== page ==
SEATTLE – The Mariners added two more minor league bats on Sunday in a trade for pitcher Erik Bedard – a deal that general manager Jack Zduriencik admits could weaken them for the final two months of the season.
Bedard, who was acquired to much fanfare prior to the 2008 season, and Josh Fields, their No. 1 draft pick in 2008, went to the Red Sox in what turned out to be a three-way deal. The Mariners got Double-A outfielder Chih-Hsien Chiang from the Red Sox, and Triple-A outfielder Trayvon Robinson from the Dodgers.
To complete the deal, the Red Sox sent prospects Tim Federowicz, Juan Rodriguez and Stephen Fife to the Dodgers.
Bedard’s departure, a day after the Mariners sent starter Doug Fister to the Tigers for four players, “puts a little wrinkle in our pitching staff,” Zduriencik said. “But when you look at the big picture, we’re getting two offensive guys our scouts like a lot. You make a sacrifice to give up two months of Erik Bedard for two players that are going to be with us for a long period of time.”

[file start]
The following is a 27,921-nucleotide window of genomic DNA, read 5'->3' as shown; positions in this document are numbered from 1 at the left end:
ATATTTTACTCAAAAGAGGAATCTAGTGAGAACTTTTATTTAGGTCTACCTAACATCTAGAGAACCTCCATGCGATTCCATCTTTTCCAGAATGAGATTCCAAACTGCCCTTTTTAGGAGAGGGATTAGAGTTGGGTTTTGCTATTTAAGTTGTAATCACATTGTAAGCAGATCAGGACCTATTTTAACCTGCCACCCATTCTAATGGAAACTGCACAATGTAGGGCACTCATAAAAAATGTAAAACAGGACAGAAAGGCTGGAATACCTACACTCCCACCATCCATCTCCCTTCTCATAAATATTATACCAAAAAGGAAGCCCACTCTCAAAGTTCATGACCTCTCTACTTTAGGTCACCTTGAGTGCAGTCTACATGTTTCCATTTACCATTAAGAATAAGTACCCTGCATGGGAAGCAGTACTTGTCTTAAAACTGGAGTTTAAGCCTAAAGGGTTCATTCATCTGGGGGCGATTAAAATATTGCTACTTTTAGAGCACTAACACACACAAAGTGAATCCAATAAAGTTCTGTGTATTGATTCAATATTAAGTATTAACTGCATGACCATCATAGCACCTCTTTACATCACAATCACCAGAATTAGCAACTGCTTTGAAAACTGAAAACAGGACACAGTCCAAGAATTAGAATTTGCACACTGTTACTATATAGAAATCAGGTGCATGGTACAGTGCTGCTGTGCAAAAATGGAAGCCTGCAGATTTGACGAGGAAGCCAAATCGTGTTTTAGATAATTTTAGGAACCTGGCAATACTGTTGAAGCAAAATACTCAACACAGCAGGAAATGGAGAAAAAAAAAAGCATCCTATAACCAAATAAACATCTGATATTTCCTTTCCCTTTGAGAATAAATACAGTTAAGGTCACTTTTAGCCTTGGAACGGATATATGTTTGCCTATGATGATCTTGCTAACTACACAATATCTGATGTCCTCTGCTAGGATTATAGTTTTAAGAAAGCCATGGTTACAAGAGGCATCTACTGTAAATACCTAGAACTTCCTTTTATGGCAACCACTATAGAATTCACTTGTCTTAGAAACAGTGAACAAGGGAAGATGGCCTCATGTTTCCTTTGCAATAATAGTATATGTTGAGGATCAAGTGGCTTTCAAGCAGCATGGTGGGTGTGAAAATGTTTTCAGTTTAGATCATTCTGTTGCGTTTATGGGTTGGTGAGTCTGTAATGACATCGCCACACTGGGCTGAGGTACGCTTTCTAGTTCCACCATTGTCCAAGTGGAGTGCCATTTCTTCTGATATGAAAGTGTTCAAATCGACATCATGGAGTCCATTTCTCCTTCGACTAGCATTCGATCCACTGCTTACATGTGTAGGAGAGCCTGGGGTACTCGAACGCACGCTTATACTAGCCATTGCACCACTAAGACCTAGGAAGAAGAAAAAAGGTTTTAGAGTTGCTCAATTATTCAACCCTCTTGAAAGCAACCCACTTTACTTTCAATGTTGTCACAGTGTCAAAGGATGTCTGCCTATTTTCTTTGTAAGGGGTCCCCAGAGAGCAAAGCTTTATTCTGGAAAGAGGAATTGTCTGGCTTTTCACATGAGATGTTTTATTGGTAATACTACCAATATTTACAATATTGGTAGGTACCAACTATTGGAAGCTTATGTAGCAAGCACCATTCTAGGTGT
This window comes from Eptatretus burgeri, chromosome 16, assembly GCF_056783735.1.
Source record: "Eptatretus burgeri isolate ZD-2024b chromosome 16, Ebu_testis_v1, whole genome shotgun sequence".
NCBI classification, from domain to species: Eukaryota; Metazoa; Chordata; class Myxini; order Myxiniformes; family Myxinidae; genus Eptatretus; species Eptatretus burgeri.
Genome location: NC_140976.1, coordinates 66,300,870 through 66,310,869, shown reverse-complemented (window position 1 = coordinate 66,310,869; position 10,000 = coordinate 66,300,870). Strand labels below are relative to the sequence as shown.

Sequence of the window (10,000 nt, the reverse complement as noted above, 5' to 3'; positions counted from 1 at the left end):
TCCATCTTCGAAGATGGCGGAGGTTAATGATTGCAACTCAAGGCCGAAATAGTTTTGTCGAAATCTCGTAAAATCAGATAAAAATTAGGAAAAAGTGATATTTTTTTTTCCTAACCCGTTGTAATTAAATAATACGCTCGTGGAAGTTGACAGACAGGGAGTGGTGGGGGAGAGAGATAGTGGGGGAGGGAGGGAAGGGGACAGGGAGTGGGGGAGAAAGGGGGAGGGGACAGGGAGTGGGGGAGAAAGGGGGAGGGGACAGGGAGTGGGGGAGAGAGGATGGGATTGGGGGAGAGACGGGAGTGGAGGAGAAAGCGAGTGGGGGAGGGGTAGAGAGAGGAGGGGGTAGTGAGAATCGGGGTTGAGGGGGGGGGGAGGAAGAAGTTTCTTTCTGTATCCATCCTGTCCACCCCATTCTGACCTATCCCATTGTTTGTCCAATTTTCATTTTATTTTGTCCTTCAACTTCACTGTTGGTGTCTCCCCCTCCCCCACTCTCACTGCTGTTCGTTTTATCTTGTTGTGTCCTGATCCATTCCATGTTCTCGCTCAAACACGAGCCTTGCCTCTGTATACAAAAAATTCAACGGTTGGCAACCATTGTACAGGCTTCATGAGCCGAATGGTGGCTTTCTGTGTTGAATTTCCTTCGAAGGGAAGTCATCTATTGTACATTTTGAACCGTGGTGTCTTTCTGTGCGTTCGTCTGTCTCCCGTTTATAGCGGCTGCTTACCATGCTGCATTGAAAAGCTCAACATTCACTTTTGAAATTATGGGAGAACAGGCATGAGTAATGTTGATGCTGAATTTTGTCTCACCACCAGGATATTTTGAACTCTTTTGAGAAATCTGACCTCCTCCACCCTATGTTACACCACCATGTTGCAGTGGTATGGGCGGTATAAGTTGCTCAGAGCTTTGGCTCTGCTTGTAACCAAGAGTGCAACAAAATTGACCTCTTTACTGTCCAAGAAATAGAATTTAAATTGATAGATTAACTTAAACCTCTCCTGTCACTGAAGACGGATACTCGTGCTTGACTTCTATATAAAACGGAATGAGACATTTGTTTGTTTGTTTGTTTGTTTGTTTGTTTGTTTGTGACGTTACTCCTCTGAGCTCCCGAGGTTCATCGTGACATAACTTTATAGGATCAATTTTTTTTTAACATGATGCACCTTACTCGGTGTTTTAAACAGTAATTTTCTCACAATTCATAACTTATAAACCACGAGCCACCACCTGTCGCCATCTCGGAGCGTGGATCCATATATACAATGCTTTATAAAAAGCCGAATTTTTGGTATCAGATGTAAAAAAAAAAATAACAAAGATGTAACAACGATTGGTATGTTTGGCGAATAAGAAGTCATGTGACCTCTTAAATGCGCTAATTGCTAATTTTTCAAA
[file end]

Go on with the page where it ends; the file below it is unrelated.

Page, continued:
Robinson, 23, was the Dodgers’ 10th-rated prospect by Baseball America. A 5-10, 201-pound switch-hitter, he is batting .293 for Albuquerque with 26 homers and 71 RBIs. He has a .375 on-base percentage and .938 on-base percentage. He has also stolen as many as 47 bases.
Chiang, also 23, leads the Eastern League in hitting (.340), RBIs (76), doubles (37), slugging (.648), extra-base hits (59) and runs (68) and is fourth in on-base percentage (.402).
The 6-foot-2, 170-pound Chiang, who is from Taitung, Taiwan, will report to Double-A Jackson; Robinson is joining Triple-A Tacoma.
As for Bedard, injuries derailed his Mariner career after they sent five players, including Adam Jones, to the Orioles for him. He had three shoulder operations.
“I talked to Erik, and he’s sad to leave us,” Zduriencik said. “But there’s a degree of excitement as he goes to a club with the possibility of going to the playoffs and possibly World Series.”
sponsored According to two 2015 surveys, 62 percent of Americans do not have enough savings to handle an unexpected emergency, much less any long-term plans.